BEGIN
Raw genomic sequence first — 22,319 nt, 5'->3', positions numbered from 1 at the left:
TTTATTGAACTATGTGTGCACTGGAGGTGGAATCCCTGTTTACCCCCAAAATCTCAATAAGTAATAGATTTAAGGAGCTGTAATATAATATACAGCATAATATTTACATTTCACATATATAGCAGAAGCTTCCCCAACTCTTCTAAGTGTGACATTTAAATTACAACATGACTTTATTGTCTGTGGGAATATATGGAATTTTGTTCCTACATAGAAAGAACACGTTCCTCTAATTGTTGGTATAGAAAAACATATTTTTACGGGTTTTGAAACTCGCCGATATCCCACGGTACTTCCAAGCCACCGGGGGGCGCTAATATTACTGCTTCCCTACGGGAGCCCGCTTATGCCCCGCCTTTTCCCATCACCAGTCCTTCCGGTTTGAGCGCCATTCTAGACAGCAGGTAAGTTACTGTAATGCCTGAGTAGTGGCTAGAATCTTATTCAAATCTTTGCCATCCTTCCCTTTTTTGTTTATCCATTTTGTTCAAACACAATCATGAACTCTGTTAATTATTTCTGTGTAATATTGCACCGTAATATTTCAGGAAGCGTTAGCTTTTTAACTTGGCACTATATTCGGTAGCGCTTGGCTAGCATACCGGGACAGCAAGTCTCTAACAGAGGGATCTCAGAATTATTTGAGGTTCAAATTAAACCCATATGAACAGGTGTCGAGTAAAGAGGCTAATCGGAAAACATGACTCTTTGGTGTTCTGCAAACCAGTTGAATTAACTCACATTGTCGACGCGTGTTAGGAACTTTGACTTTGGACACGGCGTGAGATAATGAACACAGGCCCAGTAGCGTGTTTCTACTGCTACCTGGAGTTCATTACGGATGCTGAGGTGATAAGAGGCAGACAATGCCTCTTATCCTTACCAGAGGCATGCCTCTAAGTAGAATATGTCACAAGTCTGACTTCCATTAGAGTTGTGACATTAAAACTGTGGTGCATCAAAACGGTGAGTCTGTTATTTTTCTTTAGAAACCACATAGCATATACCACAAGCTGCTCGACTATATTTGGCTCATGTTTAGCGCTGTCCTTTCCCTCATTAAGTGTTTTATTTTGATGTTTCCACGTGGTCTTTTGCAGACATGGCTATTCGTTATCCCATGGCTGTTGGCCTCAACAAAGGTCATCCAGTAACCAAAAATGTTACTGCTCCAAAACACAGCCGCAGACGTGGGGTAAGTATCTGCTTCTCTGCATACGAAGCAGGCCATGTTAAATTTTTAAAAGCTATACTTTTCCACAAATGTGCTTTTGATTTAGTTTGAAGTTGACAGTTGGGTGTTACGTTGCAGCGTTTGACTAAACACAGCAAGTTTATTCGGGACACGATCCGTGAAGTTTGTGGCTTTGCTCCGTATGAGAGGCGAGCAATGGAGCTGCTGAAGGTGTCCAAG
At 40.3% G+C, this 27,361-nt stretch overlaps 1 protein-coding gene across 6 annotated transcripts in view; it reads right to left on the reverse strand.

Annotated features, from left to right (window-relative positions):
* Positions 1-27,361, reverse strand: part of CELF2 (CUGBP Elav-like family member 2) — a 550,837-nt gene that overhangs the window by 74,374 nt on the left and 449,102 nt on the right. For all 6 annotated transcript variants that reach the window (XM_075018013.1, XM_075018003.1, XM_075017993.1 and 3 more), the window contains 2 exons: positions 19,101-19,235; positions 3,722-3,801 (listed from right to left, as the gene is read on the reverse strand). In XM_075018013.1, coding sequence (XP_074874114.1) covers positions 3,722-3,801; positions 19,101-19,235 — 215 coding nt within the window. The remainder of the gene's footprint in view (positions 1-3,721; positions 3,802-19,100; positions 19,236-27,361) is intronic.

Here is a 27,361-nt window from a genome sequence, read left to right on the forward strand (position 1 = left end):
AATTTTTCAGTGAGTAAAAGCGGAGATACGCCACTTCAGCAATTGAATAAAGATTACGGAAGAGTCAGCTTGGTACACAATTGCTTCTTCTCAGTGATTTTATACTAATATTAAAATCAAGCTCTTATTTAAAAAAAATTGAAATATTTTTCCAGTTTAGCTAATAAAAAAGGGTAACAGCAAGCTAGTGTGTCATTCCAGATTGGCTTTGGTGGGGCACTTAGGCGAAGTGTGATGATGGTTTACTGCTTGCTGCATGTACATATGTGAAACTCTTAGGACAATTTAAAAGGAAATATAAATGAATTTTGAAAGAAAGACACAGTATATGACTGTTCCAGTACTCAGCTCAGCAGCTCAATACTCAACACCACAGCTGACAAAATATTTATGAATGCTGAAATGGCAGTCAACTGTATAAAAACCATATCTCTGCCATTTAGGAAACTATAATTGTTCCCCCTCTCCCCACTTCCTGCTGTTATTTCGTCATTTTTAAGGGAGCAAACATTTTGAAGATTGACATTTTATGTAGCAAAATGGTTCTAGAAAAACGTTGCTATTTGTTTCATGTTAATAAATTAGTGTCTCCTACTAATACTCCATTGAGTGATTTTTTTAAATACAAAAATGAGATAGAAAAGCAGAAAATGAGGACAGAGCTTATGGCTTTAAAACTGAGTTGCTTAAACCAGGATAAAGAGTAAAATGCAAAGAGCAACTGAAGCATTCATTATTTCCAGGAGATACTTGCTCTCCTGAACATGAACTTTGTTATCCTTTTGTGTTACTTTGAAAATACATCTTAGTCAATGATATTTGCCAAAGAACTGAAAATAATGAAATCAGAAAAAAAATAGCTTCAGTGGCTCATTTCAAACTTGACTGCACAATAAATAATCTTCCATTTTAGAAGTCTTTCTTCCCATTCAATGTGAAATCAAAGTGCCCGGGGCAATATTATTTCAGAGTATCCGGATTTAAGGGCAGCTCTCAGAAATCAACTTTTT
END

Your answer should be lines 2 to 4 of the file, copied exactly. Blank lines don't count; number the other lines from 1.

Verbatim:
TTTATTGAACTATGTGTGCACTGGAGGTGGAATCCCTGTTTACCCCCAAAATCTCAATAAGTAATAGATTTAAGGAGCTGTAATATAATATACAGCATAATATTTACATTTCACATATATAGCAGAAGCTTCCCCAACTCTTCTAAGTGTGACATTTAAATTACAACATGACTTTATTGTCTGTGGGAATATATGGAATTTTGTTCCTACATAGAAAGAACACGTTCCTCTAATTGTTGGTATAGAAAAACATATTTTTACGGGTTTTGAAACTCGCCGATATCCCACGGTACTTCCAAGCCACCGGGGGGCGCTAATATTACTGCTTCCCTACGGGAGCCCGCTTATGCCCCGCCTTTTCCCATCACCAGTCCTTCCGGTTTGAGCGCCATTCTAGACAGCAGGTAAGTTACTGTAATGCCTGAGTAGTGGCTAGAATCTTATTCAAATCTTTGCCATCCTTCCCTTTTTTGTTTATCCATTTTGTTCAAACACAATCATGAACTCTGTTAATTATTTCTGTGTAATATTGCACCGTAATATTTCAGGAAGCGTTAGCTTTTTAACTTGGCACTATATTCGGTAGCGCTTGGCTAGCATACCGGGACAGCAAGTCTCTAACAGAGGGATCTCAGAATTATTTGAGGTTCAAATTAAACCCATATGAACAGGTGTCGAGTAAAGAGGCTAATCGGAAAACATGACTCTTTGGTGTTCTGCAAACCAGTTGAATTAACTCACATTGTCGACGCGTGTTAGGAACTTTGACTTTGGACACGGCGTGAGATAATGAACACAGGCCCAGTAGCGTGTTTCTACTGCTACCTGGAGTTCATTACGGATGCTGAGGTGATAAGAGGCAGACAATGCCTCTTATCCTTACCAGAGGCATGCCTCTAAGTAGAATATGTCACAAGTCTGACTTCCATTAGAGTTGTGACATTAAAACTGTGGTGCATCAAAACGGTGAGTCTGTTATTTTTCTTTAGAAACCACATAGCATATACCACAAGCTGCTCGACTATATTTGGCTCATGTTTAGCGCTGTCCTTTCCCTCATTAAGTGTTTTATTTTGATGTTTCCACGTGGTCTTTTGCAGACATGGCTATTCGTTATCCCATGGCTGTTGGCCTCAACAAAGGTCATCCAGTAACCAAAAATGTTACTGCTCCAAAACACAGCCGCAGACGTGGGGTAAGTATCTGCTTCTCTGCATACGAAGCAGGCCATGTTAAATTTTTAAAAGCTATACTTTTCCACAAATGTGCTTTTGATTTAGTTTGAAGTTGACAGTTGGGTGTTACGTTGCAGCGTTTGACTAAACACAGCAAGTTTATTCGGGACACGATCCGTGAAGTTTGTGGCTTTGCTCCGTATGAGAGGCGAGCAATGGAGCTGCTGAAGGTGTCCAAG
At 40.3% G+C, this 27,361-nt stretch overlaps 1 protein-coding gene across 6 annotated transcripts in view; it reads right to left on the reverse strand.

Annotated features, from left to right (window-relative positions):